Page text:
Just What IS Civil Society?
There’s increasing evidence that we’re actually living in an uncivil society.
Just What IS Civil Society?
The BBC defines civil society as a public space between the state, the market, and the ordinary household in which people can debate and tackle action. If a healthy civil society relies on two-way communication, America is failing. “We see early signs of decay,” says Marc Rowan, co-founder of the Rowan Family Foundation. He says civil society in the United States is one-of-a-kind but there’s a breakdown in discourse. To keep from crossing from civil to uncivil, we need to learn to listen and disagree. Rowan and other leaders in news and nonprofits delve into how we can ensure the US lives up to the standards of the proverbial Good Society.
- 2019 Festival
Disagreement is necessary and productive
If civil society is breaking down, how can we rebuild it? Bret Stephens, op-ed columnist for The New York Times, says identifying the core components that make up a robust, democratic society is key. For one, “disagreement is necessary and productive,” he says.
Big IdeaAt the end of the day, you have to find a balance between having a society in which those disagreements are not only permitted, but flourish and produce. And, there has to be a community through which those disagreements work themselves out.Bret Stephens
Stephens thinks of civil society — not as a set of institutions — but rather, a matter of manners, morals, and civilization. In other words, it’s not the result of something we’ve designed and created but starts from within.
Moving beyond clickbait to provide news that matters
One contributing factor to a decaying civil society starts in a newsroom. News organizations are relying too heavily on what they perceive the public wants rather than the expertise of their own people, says Bret Stephens. “We’ve become, as an institution, too obsessed with what we imagine are the demands of our consumers — the reader, rather that what we, as experienced editors and writers, think an educated citizen ought to know.” One way to fix this, he says, is a simple change on the New York Times website.
Paula Kerger, president and CEO of PBS, says newsrooms need to move past the temptation of clickbait and sharing information they think consumers want. Rather, newsrooms need to focus on reporting “information that will really help [readers] make decisions about the important issues we’re all wrestling with. If we can’t move past [the clickbait], we’re going to be in very, very serious trouble,” she says.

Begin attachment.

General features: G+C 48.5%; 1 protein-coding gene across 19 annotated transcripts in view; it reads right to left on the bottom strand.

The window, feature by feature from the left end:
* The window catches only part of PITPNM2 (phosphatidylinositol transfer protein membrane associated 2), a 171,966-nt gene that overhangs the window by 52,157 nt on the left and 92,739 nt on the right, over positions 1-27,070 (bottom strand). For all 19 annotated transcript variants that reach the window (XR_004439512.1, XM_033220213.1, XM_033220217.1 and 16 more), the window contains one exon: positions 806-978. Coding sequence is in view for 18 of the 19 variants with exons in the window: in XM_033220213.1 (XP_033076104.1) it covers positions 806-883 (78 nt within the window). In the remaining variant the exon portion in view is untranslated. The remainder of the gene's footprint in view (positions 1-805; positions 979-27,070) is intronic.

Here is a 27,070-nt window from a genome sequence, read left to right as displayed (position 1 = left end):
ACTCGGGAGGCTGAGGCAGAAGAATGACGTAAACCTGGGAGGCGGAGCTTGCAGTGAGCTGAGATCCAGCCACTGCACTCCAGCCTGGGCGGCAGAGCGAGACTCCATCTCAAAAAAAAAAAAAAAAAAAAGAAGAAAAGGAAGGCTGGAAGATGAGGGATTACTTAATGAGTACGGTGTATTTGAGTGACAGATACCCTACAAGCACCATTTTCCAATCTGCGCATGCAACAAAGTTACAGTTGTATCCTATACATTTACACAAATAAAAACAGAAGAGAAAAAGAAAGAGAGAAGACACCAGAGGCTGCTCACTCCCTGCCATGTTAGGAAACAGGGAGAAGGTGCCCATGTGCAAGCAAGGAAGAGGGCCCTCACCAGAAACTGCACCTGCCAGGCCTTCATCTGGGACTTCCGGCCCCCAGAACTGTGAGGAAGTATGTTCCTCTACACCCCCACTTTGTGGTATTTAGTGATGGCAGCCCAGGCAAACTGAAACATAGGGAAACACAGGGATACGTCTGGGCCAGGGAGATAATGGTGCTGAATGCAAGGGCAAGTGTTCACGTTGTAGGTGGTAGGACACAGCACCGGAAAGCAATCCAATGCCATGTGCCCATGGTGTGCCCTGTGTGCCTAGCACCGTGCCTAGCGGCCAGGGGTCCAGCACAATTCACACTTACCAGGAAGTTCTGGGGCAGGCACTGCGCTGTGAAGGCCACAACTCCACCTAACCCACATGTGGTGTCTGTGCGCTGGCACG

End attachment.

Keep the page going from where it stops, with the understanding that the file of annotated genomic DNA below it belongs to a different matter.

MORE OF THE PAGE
The arts make us nicer
The mediums of television, theater, visual art, and literature help us better understand one another, says Paula Kerger. The arts can aid in keeping us from judging someone with whom we disagree. “In storytelling, and particularly the kind of storytelling that we’re engaged in around documentary and other [projects], we have the opportunity to bring forward the fact that we are all individuals and we share much more in common than we share separately.” Productive conversations, she says, only happen when we withhold fast judgement, and the arts can help with that.
Prophetic versus apocalyptic culture
The political left and right in America today have adopted an apocalyptic mindset. Bret Stephens says apocalyptic thinkers believe only total solutions exist and the art of compromise is unnecessary. Not all outcomes of apocalyptic thinking are bad, says Stephens. He points to the raid on Harpers Ferry, Virginia in 1859 by abolitionist John Brown who had an apocalyptic mindset. Contrastly, Abraham Lincoln had the opposite state of mind: prophetic.
Modern-day apocalyptic thinking doesn’t choose political sides. Conservatives, says Stephens, “looked at the 2016 election as a moment when either we were going to save ourselves by whatever means necessary or le déluge.” On the left, he says, the “cancel culture” on college campuses where speakers aren’t allowed to present, is apocalyptic thinking. “We have to do a lot to rekindle that prophetic side.”
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